I chose to shoot on handheld Super 8 because I liked the juxtaposition of using an imperfect medium to shoot those who have spent their lives trying to achieve perfection. I used both reversal and negative film, thus some of the shots are extremely contrast-y while others are more evenly exposed. In the final film each dancer will have their own sequence, but in this teaser I chose to show a few images of all three. I may use the combined images at the end of the documentary as well, but I am still working out the ending of the film in my head and have a few different ideas. We’ll see what works.
The music is from my master’s thesis film, Swan Quarter (2003), and I chose to re-purpose it for the teaser because I think it is very beautiful and I don’t have music for the film yet, so I needed something I had on hand. Enjoy this Super 8 teaser!
A little over two weeks ago I moved from North Carolina to Denver, Colorado. I grew up in Boulder, CO so it is not a completely new change for me. I was, and still am, worried about making a documentary about North Carolina dancers while living 1500 miles away from my subject, but sometimes you have to be able to go with the flow.
So now we are here and I am a month behind my editing schedule. Honestly, I am more than a month behind because in my original schedule I planned on being finished shooting after about three months, which would have been May 2011. In reality I finished up just before I left, literally shooting a promo with Alessandra four days before the moving truck arrived at my house. I have over forty hours worth of footage that I am hoping to carve into a 95-110 minute piece.
It’s easier to begin editing a narrative piece because you have a script in front of you and everything is already in order. Theoretically, you already know the beginning and the end; you may already have storyboards depicting the order of the shots. Of course, I think editing a narrative gets harder as you go along because it can become restrictive there are many more “rules” that you have to follow to maintain the suspension of disbelief required to make the film work. You can break said rules, but you have to have a reason or a motivation to really make it work. Sometimes finding that motivation becomes difficult because the script and the footage can reach an impasse. For instance an actress may choose to be stoic when the script called for her to cry. This could point the character and, thus, the story in a new direction.
A documentary can be harder to begin editing because you have to find the story in all the footage that you’ve shot before you can really sit down in front of the computer. It isn’t as clearly defined because when you are shooting you never know exactly what will occur in front of the camera. There is no script and you have to hope you get what you need to make a story work. It is very easy to make a documentary subject driven, in that you are simply showing what happened instead of building characters with distinct arcs that come together to create a story.
Lately I have to remind myself that I am not as far behind as I feel. No matter where I ago, whether or not my computer is in front of me I am thinking about this film, these characters, and their story. So, hopefully, next week I will sit down in front of my computer and it will all come together.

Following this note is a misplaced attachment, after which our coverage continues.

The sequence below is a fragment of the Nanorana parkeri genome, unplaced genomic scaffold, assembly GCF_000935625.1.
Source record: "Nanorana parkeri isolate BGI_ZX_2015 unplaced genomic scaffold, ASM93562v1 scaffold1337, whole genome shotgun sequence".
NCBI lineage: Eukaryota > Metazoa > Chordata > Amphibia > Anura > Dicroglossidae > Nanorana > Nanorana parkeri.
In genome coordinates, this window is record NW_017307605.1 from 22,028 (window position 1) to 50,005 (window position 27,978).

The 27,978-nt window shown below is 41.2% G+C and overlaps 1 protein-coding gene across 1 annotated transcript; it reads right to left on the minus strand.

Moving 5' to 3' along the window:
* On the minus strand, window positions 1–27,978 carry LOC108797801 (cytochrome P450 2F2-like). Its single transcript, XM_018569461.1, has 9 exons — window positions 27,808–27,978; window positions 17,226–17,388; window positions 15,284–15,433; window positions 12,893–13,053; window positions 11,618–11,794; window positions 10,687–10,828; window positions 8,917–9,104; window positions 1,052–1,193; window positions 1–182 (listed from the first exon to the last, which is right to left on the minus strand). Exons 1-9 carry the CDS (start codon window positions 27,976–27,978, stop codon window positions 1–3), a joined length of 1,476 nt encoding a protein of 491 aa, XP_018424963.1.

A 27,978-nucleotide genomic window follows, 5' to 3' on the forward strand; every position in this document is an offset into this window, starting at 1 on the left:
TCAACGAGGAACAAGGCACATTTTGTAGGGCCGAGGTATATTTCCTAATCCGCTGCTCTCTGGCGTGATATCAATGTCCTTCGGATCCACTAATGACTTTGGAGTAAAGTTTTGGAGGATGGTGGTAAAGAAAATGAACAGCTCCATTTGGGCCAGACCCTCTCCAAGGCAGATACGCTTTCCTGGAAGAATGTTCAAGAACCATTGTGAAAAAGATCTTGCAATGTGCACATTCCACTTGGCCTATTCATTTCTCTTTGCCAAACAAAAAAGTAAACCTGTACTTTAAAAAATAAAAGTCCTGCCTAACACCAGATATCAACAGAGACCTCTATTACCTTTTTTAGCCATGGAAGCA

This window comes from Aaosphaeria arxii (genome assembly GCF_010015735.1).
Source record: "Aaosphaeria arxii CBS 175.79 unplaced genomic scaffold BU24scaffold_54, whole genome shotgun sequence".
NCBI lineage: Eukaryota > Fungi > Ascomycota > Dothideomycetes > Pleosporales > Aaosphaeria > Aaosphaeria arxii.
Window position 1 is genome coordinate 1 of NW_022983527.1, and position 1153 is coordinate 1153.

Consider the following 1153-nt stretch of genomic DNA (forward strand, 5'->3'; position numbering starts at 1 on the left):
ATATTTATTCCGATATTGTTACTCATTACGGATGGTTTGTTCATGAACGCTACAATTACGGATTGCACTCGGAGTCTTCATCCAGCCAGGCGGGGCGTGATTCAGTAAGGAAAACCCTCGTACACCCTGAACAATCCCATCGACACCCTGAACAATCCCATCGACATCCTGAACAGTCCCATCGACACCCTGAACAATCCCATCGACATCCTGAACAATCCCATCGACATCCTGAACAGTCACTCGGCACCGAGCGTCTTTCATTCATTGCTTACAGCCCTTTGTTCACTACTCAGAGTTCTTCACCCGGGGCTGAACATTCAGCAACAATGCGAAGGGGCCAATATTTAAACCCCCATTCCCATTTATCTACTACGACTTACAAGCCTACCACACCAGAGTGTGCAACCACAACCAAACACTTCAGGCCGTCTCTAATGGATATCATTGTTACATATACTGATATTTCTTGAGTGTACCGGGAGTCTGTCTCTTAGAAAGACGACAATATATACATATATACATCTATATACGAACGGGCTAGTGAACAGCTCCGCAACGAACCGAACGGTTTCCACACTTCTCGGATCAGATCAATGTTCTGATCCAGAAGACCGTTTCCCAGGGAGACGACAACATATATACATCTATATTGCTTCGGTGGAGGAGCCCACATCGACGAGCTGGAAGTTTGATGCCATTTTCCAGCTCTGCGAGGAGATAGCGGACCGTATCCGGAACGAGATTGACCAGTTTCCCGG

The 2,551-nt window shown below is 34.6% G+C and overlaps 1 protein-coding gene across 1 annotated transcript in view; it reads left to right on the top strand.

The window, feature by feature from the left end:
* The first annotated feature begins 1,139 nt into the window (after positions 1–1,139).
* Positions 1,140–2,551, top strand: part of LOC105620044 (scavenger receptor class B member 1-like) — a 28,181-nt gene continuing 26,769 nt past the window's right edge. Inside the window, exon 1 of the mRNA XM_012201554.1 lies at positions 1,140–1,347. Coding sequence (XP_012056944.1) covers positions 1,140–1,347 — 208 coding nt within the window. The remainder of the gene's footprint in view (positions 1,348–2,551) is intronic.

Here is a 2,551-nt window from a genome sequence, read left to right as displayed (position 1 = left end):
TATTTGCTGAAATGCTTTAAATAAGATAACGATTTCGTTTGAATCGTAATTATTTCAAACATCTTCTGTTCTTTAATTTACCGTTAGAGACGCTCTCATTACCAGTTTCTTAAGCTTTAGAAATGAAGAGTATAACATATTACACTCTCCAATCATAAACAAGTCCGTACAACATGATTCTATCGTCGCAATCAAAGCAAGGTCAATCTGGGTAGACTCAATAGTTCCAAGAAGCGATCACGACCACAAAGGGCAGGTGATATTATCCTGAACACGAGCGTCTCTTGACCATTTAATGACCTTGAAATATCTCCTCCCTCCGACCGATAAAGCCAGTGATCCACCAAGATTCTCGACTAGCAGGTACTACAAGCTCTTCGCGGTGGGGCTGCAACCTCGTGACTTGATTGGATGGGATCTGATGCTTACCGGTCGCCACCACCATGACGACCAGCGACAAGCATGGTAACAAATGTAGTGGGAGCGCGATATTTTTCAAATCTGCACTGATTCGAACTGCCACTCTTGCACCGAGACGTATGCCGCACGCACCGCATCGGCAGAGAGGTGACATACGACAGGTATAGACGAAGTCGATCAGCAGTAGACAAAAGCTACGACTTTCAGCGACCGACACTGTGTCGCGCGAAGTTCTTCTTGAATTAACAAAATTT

Just thought I would share one of my posts from DIY Dancer here as well. For the next few weeks I will be profiling the dancers. I am hoping to post more here in the future as well, but I am preparing to move to Denver in the next couple weeks and have been extremely busy. One of the things I am busy with is running down to Charlotte to wrap shooting for the documentary.
In preparing for this film I watched every film (narrative or documentary) that I could get my hands about ballet. I find that there is almost always an issue making the performances and the storyline work together. The performances always take us out of the story and they are not integrated well. The only time it works is when the filmmaker really brings the camera into the space of the dance instead of simply placing it in the audience. A good (and well known) example of this is the final dance in Center Stage (2000) where the implication is that we are watching from the audience, but in reality the camera is on stage with the dancers (or, in actuality, on a soundstage with shots of an audience cut in). The problem with a documentary is that you cannot be on stage during a performance without ruining the performance.
So somehow I had to think of a way to integrate dancing (beyond rehearsals) into the film in a manner that engages the camera more than simply filming the dancers under the proscenium. Since dancers spend their careers seeking perfection I liked the idea of using an imperfect medium to portray their dancing. In this vein I shot the dancers using my Super 8 camera. This is a small format movie film camera; the model I used was made in the late 1960s. Kodak still makes the film (fingers crossed that it stays that way, bankruptcy be damned). These cameras are imperfect, in a sense, because you can’t really control them or predict exactly how your shots will look. Unpredictable. The intangible is what makes the world beautiful. It’s why Margot Fonteyn is one of the greatest dancers, even though her feet were not perfect. To complement this I used a Holga and a Diana camera for the still images, which will hopefully be used in posters and such.
Hopefully, I will have a poster ready soon. That is one of those things I think I can accomplish while moving. It’s hard to really edit because I have to pack up so many things and my house is chaotic. We’ll see how it goes.
Starting this week I am also going to do weekly posts at DIY Dancer. I will do different posts here and there so be sure to check it out. This week has still been pretty calm in regards to the film. I am getting ready to move to Denver and it is taking up all my time, but this week I am meeting up with all the dancers for our final shoot.